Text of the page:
Multistate Tax Commission Issues New Interpretation on P.L. 86-272 Pertaining to E-Commerce
On August 4, 2021, the Multistate Tax Commission (MTC) approved an update to its Statement of Information Concerning Practices of the Multistate Tax Commission and Supporting States under Public Law 86-272 (P.L. 86-272). For more than 60 years, P.L. 86-272 has provided taxpayers with immunity from state income taxes when their connections within a state are minimal or solely related to solicitation of sales of tangible personal property. The original intent of the law was to protect interstate commerce from being subject to income tax. The update was to help clear up the ambiguity that P.L. 86-272 has in the changing times of e-commerce.
The main items addressed were whether business activities conducted by an internet seller extend beyond solicitation of sales and whether the “business activities within the taxing state” are creating nexus in that particular state for the seller. The MTC decided that, as a general rule, when a business interacts with a customer via the business’s website or app, the business engages in a business activity within the customer’s state. However, for the purposes of this Statement, when a business presents static text or photos on its website, that presentation itself does not constitute a business activity within those states where the business’s customers are located. This interpretation essentially targets any business with an interactive website, a category that almost all e-commerce businesses fall into.
The proposal goes through several examples of what types of internet activities would defeat P.L. 86-272 immunity, such as a business regularly providing post-sale assistance to in-state customers via either electronic chat or email that customers initiate by clicking on an icon on the business’s website. This in-state business activity defeats the business’s P.L. 86-272 immunity in states where the customers are located because it does not constitute, and is not entirely ancillary to, the in-state solicitation of orders for sales of tangible personal property.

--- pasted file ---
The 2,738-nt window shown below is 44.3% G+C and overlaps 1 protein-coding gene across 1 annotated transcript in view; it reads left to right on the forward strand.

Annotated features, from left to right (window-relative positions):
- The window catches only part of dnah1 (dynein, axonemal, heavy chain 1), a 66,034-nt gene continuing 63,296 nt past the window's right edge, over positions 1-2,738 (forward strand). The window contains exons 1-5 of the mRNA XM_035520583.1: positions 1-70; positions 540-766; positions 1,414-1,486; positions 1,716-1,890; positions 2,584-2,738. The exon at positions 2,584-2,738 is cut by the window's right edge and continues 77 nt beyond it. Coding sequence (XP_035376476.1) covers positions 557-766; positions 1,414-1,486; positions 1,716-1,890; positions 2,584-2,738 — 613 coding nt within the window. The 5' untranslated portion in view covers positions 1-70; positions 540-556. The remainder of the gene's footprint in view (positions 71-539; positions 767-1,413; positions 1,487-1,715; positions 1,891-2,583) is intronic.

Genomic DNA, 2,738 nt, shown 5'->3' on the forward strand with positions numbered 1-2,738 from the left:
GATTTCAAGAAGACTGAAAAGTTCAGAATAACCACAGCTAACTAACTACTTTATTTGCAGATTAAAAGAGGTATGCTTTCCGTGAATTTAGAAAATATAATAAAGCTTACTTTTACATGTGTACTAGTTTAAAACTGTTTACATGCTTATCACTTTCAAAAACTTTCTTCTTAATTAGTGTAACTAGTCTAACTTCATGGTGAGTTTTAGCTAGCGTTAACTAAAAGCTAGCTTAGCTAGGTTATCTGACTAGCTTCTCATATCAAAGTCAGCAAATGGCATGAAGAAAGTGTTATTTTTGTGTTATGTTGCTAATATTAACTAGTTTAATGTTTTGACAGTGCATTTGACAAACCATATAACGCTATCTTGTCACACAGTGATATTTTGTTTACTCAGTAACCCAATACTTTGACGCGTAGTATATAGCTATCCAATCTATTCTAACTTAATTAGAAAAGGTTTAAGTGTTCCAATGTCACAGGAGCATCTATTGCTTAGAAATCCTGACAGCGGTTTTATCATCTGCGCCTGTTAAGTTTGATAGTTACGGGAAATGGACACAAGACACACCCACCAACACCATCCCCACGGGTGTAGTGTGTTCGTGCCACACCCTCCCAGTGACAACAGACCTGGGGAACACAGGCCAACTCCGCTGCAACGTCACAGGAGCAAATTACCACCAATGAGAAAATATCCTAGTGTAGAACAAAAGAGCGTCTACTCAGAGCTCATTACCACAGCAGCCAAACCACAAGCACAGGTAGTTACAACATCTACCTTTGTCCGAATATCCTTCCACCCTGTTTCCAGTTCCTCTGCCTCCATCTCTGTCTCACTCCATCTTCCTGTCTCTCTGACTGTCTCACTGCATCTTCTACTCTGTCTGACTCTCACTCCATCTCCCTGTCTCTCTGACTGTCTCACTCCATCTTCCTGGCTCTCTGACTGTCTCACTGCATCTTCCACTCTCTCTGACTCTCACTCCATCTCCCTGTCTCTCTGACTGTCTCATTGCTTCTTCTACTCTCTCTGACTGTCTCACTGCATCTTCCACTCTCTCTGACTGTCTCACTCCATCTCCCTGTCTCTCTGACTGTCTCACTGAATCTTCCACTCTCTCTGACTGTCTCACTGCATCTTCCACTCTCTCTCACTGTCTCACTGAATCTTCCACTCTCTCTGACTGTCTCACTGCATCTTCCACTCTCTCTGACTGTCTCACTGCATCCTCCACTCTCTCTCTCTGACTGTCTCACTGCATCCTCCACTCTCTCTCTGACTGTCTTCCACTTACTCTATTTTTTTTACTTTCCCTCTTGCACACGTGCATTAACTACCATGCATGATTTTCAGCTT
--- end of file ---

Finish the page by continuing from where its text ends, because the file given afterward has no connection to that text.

Another example that defeats a business’s P.L. 86-272 immunity in states is if a business contracts with a marketplace facilitator that facilitates the sale of the business’s products on the facilitator’s online marketplace. The marketplace facilitator maintains inventory, including some of the business’s products, at fulfillment centers in various states where the business’s customers are located. The maintenance of the business’s products defeats the business’s P.L. 86-272 immunity in those states where the fulfillment centers are located. Placing internet cookies on the computers of in-state customers used to gather customer information that is only used for the solicitation of orders for tangible personal property also defeats a business’s P.L. 86-272.
The new update to this long-standing law could potentially cause companies selling their products on the internet to have income tax nexus in new states where they previously enjoyed protection under P.L. 86-272. Many critics argue that this update completely nullifies P.L. 86-272 in its current form and the decision about the boundaries of P.L. 86-272 is a decision for Congress to make, not the MTC.
In addition to this new development in P.L. 86-272, there is ambiguity around how digital goods fit into the existing taxing regime across the country. Many states allude to digital goods in their laws but do not strictly define them. States that adopt the Streamlined Sales Tax Governing Board do have well-formed definitions around digital goods. Therefore, part of the conversation around P.L. 86-272, digital goods, and the internet must include a discussion of if digital goods are tangible personal property. If the digital good existed in a tangible form, should it be taxed as if it still existed in the tangible form?
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